Publié le 21 Février 2015

Fifteen-year-old Amigo was turned over to us by Cameroon authorities in April 2006. He had been confined in a small box in the compound of an affluent Cameroonian since he was an infant. Today, at Sanaga-Yong Rescue Center he's the dominant male in a social group of seven adults and adolescents.
Photo of Amigo, with Jimi peaking in, is courtesy ofJacques Gillon - photographe

Amigo becomes an adult !

Voir les commentaires

Rédigé par IDA AFRICA BLOG

Publié le 18 Février 2015

Kimbang (right) and Gnala, both orphans who were rescued and brought to Sanaga-Yong Center in late December 2014, are already great friends.
Photo courtesy of Ezequiel Carballo and Virginia Britos

Orphans chimps ...

Voir les commentaires

Rédigé par IDA AFRICA BLOG

Publié le 17 Février 2015

Voir les commentaires

Rédigé par IDA AFRICA BLOG

Publié le 15 Février 2015

Anemic little chimpanzee in a wooden box.

On 27th December Cameroon authorities arrived at Sanaga-Yong Rescue Center with a sad, malnourished, anemic little chimpanzee in a wooden box. A day earlier in the town of Bertoua, two hours away, some men had dropped the box on the street and run away when they saw police. Old scars around the baby’s waist from a rope that had cruelly restrained her, the filthy dark box and her frail physical and mental state left us to guess at the horrors she had endured after surviving the slaughter of her family. The name Kimbang means “white one” in the Northwest Cameroon dialect of our veterinary technician Nicholas Banadzem. The name was sadly descriptive of the little chimpanzee with too pale skin and sparse hair.

But with good nutrition and loving care at Sanaga-Yong Center Kimbang is recovering and growing stronger everyday. Three weeks after she arrived (above right) she was climbing small trees with joy and determination.

Voir les commentaires

Rédigé par IDA AFRICA BLOG

Publié le 12 Février 2015

Arrival of a new rescued baby chimpanzee

Just before Christmas last year we announced the arrival of a new rescued baby chimpanzee to Sanaga-Yong Rescue Center and requested suggestions for her name. We are excited to share with you that our staff in Cameroon chose the name Gnala, which was suggested to us by future volunteer Amy Hanes. It means “sweetie” or “sweetheart” in Zarma, a local language of Niger, and little Gnala already knows it's hers.

Voir les commentaires

Rédigé par IDA AFRICA BLOG

Publié le 10 Février 2015

Chimpanzees and vocalizations !

Chimpanzees communicate in many different ways. Vocalizations signify joy, sorrow, fear or excitement. “Displays” are meant to intimidate or show dominance and include stamping of their feet, screaming and puffing out their hair to make their bodies appear larger. Softer communication includes facial expressions and subtle body language. Just like people, chimpanzees enjoy kissing, embracing, touching, holding hands and grooming. Akiba vocalizing - Photo by Jacques Gillon

Voir les commentaires

Rédigé par IDA AFRICA BLOG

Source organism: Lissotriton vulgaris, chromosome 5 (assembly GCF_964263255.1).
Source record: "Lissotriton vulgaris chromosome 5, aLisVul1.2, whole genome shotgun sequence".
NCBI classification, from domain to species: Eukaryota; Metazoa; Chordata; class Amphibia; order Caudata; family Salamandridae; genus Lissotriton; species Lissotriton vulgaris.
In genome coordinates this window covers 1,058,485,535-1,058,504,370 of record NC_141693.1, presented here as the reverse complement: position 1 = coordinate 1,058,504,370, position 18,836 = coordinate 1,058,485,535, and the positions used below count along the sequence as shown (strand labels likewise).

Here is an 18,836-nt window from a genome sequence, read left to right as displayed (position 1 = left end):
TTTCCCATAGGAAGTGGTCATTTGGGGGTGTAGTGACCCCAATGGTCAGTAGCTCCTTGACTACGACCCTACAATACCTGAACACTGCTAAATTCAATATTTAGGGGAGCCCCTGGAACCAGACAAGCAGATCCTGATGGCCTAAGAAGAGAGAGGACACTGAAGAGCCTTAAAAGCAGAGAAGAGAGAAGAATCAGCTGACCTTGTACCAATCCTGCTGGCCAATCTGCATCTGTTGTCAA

Publié le 31 Janvier 2015

Bouboule's Story

The history of Bouboule and Dorothy is Sanaga-Yong’s sweetest adoption story. Having been initially kept as a “pet”, Bouboule arrived at Sanaga-Yong a clingy, scared and insecure baby. He needed more mothering than other infants his age and never seemed to get enough love. Dorothy, an older female who had been kept on a neck chain for more than 25 years, never had a chance to be a mother. She had a very low status in her group and was always picked on. However upon adopting Bouboule as her son, she began asserting herself to stand up for him and gained considerable respect. Motherhood came naturally for Dorothy and the two were inseparable for many years until Dorothy passed away in 2008.

Today Bouboule remains in Jacky’s group of twenty-two. Although challenging as an adolescent, he has mellowed as a young adult and his friends include well-respected and liked Bikol. Photo courtesy of Jacques Gillon
Happy Birthday Bouboule!

Voir les commentaires

Rédigé par IDA AFRICA BLOG

Publié le 30 Janvier 2015

Carla's story

In August of 2012, a catholic priest delivered recently orphaned Carla to Sanaga-Yong. The dehydrated young infant had been given to the priest the day before by a hunter who thought she would die because she refused to eat. With the right kind of baby milk formula and specialized care at the Rescue Center, she quickly regained her good health.

Now Carla and slightly younger Nyanga are inseparable. The pair sleeps, eats and plays together. Currently the girls are lovingly cared for by the Sanaga-Yong staff, but soon they will benefit from the nurturing affection of adult chimpanzees. Adult females who haven’t given birth to babies will often experience motherhood by adopting orphans, thereby enriching all the lives involved. Soon Carla and Nyanga will be integrated into a spacious new enclosure to be paired with loving adult female chimps and introduced to other chimpanzees in the new habitat. Photo courtesy of Jacques Gillon
Happy Birthday Carla!

Voir les commentaires

Rédigé par IDA AFRICA BLOG

Publié le 28 Janvier 2015

Tic's Story

After his family was slaughtered and before he was rescued by IDA-Africa, Tic was kept as a "pet". He was rescued in February 2005 from an urban parking lot where the "cute" baby clothes he was wearing were amusing passersby. Living with a human family left him confused about who he was, and he still seeks emotional support from his human caregivers more often than most of our chimpanzees his age. However with the help of his friends, twelve-year-old Tic has learned that chimpanzees laugh, play and share lots of affection! He is the second oldest chimpanzee in his group and is a very important member who often intervenes in conflicts. He’s a favorite of caregivers and volunteers as well! Photo courtesy of Jacques Gillon
Happy Birthday Tic!

Voir les commentaires

Rédigé par IDA AFRICA BLOG